Posts tagged with "JFK Airport":

JFK Airport revamp awarded to Grimshaw and Mott MacDonald team

Last week Governor Andrew Cuomo announced that a Mott MacDonald and Grimshaw Architects-led team was chosen by the Port Authority of New York and New Jersey for the redevelopment of John F. Kennedy (JFK) Airport. Grimshaw and Mott MacDonald are leading a team that includes eight additional firms (among them, TranSolutions, Harris Miller Miller & Hanson, VJ Associates, and ACB Architects). All together, the team has redesigned or provided master plans for ten airports. Among the goals outlined in the vision plan are integrating the airport's terminals, revamping the car routes to the airport to streamline traffic, developing a railway directly to the airport, and generally modernizing the airport with improved retail and business space. While addressing all these concerns in their designs, Mott MacDonald and Grimshaw will also be expected to project forward and imagine the airport's future use and capacity needs through mid-century. The vision for the transportation hub aims to generate $10 billion from investors to revamp the airport in order to better accommodate the nearly 58.8 million people who pass through it yearly—a number that is ever-growing. Currently, the airport is a major economic driver in the New York–New Jersey metropolitan region, supplying $15.8 billion in wages and $43.6 billion in sales, according to the Governor's statement. There is no clear timeline for the project as of yet, but whether the final design incorporates faceted golden soffit or a vaguely arachnid master plan, it's sure to be splashy—just how Governor Cuomo likes it.

JetBlue to build new Terminal 6 at JFK International Airport

On July 21, JetBlue issued a Request for Qualifications (RFQ) to developers to build on the Terminal 6 site at New York’s John F. Kennedy International Airport (JFK). This development is the latest in a series of updates to overhaul JFK, including Governor Andrew Cuomo’s $10 billion plan, which started seeking plan master-proposals on July 18, and the adaptive reuse of Eero Saarinen’s TWA terminal (of which JetBlue is a minority partner). The original Terminal 6, designed by I.M. Pei, was demolished in 2011, much to the chagrin of the architectural community. JetBlue’s new Terminal 6 would connect to its existing space at Terminal 5 and is slated to open in 2020, according to Crain’s New York. According to a statement, the airline is also looking to expand into Terminal 7, which currently houses British Airways, in the future. New York is JetBlue’s home base and last year 13.9 million travelers passed through T5 alone. The 800,000-square-foot terminal currently has 29 gates, three concourses, an international arrival extension, and a 55,000-square-foot central retail and concession marketplace. JetBlue’s expansion and Cuomo’s plan are responses to predictions that the number of passengers per year will increase from 60 million in 2016 to 100 million by 2050. As AN reported in our July/August issue, Cuomo’s general plans “call for the unification of terminals to provide passengers with a more coherent visitor experience; redesigned the ring roads to allow better car access; expanded parking lots and taxi access; added train service; more amenities like the Beyer Blinder Belle–designed hotel addition to the TWA Terminal; and of course, added privacy-slashing security features like facial recognition and video tracking software.” For this endeavor, the Port Authority is only considering architecture firms that have, within the last ten years, completed a master plan worth at least $5 million for a major airport serving a minimum of 15 million passengers. As for how JetBlue’s T6 might fit within that architectural scheme is still unclear, although the airline plans to narrow down its list of potential partners by the end of this year.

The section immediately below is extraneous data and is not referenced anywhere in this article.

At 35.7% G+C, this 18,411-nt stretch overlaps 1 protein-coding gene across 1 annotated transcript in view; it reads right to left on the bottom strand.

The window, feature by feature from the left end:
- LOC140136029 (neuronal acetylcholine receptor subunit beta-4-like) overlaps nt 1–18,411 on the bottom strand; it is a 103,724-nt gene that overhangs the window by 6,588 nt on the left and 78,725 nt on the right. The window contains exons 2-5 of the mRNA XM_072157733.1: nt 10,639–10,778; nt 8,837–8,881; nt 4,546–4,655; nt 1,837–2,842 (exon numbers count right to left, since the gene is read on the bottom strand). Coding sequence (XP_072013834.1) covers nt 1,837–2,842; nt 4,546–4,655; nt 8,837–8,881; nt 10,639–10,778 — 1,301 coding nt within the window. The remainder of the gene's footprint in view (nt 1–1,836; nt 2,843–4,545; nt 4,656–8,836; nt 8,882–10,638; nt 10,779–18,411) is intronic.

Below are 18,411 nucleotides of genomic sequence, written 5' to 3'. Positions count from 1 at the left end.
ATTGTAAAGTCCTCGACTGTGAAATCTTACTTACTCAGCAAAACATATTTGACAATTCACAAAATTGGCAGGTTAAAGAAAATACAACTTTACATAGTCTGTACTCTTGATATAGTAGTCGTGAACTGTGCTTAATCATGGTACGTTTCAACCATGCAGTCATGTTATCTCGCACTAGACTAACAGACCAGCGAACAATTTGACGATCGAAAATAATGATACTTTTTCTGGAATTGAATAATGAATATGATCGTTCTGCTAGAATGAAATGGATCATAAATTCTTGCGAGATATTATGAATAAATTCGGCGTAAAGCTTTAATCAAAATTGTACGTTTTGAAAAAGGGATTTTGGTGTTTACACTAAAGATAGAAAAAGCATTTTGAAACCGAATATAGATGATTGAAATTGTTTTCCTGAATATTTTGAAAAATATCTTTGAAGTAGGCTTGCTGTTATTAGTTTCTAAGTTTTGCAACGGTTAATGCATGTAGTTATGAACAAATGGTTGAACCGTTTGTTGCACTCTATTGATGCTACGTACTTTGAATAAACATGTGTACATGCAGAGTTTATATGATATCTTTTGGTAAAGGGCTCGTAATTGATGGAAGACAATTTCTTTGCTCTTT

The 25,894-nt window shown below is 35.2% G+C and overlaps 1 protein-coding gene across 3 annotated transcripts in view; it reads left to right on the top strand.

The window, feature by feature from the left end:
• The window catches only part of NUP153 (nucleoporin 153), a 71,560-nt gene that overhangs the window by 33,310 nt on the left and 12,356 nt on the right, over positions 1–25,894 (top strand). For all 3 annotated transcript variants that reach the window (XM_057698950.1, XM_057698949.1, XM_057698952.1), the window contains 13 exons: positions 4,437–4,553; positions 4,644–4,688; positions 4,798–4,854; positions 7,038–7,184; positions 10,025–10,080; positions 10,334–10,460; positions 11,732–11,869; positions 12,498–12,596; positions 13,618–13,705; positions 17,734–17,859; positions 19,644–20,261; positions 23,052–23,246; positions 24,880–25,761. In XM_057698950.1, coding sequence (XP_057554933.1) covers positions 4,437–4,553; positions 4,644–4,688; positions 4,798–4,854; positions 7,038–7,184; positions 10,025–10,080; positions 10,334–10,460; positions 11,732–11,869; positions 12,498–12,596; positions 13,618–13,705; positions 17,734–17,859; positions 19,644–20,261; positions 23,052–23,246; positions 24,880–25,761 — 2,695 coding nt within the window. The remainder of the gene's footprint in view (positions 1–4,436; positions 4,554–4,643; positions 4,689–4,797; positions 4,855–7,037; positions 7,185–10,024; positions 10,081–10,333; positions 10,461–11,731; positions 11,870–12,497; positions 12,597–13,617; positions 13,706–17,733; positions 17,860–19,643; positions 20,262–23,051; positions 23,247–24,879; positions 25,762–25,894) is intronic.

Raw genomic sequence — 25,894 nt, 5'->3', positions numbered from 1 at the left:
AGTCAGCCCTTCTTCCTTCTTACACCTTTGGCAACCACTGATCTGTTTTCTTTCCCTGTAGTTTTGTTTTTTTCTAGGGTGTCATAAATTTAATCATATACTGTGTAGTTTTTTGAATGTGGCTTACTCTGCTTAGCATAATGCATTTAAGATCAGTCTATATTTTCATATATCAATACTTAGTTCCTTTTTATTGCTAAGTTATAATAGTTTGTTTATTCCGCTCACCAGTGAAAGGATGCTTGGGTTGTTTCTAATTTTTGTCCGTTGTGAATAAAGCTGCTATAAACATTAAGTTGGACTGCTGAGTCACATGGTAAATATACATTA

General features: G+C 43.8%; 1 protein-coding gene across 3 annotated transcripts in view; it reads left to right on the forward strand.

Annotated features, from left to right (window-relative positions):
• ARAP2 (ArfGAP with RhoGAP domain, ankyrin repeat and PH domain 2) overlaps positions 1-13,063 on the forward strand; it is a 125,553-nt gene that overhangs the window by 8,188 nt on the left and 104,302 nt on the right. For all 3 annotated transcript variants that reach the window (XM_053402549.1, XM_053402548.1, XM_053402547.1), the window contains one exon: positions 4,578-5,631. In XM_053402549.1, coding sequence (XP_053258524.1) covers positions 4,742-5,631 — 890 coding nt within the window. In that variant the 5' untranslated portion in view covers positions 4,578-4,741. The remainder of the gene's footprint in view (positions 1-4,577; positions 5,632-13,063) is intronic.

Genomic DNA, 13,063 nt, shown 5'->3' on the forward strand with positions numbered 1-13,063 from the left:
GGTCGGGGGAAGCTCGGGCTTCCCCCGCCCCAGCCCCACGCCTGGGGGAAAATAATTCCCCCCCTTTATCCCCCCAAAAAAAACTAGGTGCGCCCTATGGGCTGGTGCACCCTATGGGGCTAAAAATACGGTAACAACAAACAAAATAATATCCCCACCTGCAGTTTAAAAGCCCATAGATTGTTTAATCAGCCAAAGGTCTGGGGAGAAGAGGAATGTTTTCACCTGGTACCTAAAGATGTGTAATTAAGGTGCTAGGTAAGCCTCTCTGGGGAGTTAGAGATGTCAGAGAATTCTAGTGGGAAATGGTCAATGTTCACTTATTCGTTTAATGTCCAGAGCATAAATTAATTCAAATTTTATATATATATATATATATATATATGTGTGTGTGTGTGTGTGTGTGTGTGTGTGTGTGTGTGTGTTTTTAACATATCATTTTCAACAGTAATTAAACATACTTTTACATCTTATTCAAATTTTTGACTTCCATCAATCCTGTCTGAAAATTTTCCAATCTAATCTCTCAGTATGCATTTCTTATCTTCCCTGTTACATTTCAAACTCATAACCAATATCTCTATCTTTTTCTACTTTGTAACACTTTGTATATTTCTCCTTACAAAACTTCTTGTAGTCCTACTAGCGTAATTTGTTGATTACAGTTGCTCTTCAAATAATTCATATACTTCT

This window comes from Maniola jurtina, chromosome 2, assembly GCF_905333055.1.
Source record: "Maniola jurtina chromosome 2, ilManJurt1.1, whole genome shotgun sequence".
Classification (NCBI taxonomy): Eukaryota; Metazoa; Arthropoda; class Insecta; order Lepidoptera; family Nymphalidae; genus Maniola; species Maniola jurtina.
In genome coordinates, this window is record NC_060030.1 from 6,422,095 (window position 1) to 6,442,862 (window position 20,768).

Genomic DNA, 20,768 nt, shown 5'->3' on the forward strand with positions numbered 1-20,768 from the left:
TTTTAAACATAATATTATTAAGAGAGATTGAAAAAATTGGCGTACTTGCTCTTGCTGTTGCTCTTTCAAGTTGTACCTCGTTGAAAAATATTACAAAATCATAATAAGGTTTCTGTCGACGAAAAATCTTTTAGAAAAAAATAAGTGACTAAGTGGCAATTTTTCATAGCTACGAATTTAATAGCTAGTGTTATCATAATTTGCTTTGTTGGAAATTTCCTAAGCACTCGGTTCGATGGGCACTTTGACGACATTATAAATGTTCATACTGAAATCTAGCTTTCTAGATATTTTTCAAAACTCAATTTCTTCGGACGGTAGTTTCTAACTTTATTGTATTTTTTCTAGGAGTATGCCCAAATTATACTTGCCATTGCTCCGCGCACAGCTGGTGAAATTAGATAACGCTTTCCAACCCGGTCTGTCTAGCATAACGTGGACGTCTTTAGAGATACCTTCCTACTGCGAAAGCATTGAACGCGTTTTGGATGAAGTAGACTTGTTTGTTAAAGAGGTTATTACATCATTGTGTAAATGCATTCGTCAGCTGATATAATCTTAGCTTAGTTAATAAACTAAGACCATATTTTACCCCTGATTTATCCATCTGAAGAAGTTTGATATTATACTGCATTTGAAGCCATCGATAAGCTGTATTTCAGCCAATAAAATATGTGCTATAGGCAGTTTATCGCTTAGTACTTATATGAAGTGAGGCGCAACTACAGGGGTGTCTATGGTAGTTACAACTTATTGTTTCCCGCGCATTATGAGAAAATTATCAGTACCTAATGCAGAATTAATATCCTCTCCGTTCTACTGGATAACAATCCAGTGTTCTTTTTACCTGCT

The Port Authority is seeking bids for JFK airport’s $10 billion overhaul

The latest stage in John F. Kennedy International Airport (JFK)'s renovation began on Tuesday as The Port Authority of New York and New Jersey started seeking proposals for a new master plan. JFK is the busiest international airport in the U.S., serving 59 million passengers in 2016, and is expected to reach capacity in the next decade as it continues to grow. According to DW, the renovation addresses this rapid growth through connected and expanded terminals, improved road and parking access, a ring road to reduce congestion, increased AirTrain capacity, and new, updated amenities. The project is expected to cost $10 billion, of which $7 billion will come from a private investment, according to Bloomberg. The Port Authority is only considering firms that have, within the last ten years, completed a master plan worth at least $5 million for a major airport serving a minimum of 15 million passengers. This would include firms such as KPF, HOK, and Gensler, which have all done large-scale airport projects. While this project has been moving ahead, not all the Governor's infrastructure projects have been progressing without criticism. Governor Cuomo recently caught some flack for funding road and bridge projects while ignoring much-needed subway improvements. Additionally, JFK has already been in the news this year as construction began on the adaptive reuse of Eero Saarinen’s iconic terminal.

How New York State’s 2018 Budget will affect the built environment

Governor Andrew Cuomo unveiled the 2018 state budget this month, nine days behind schedule. State operating funds (excluding federal and capital) stood at $98.1 billion—up two percent from 2017. All in all, New York will receive $153.1 billion in funding (including federal and capital funds).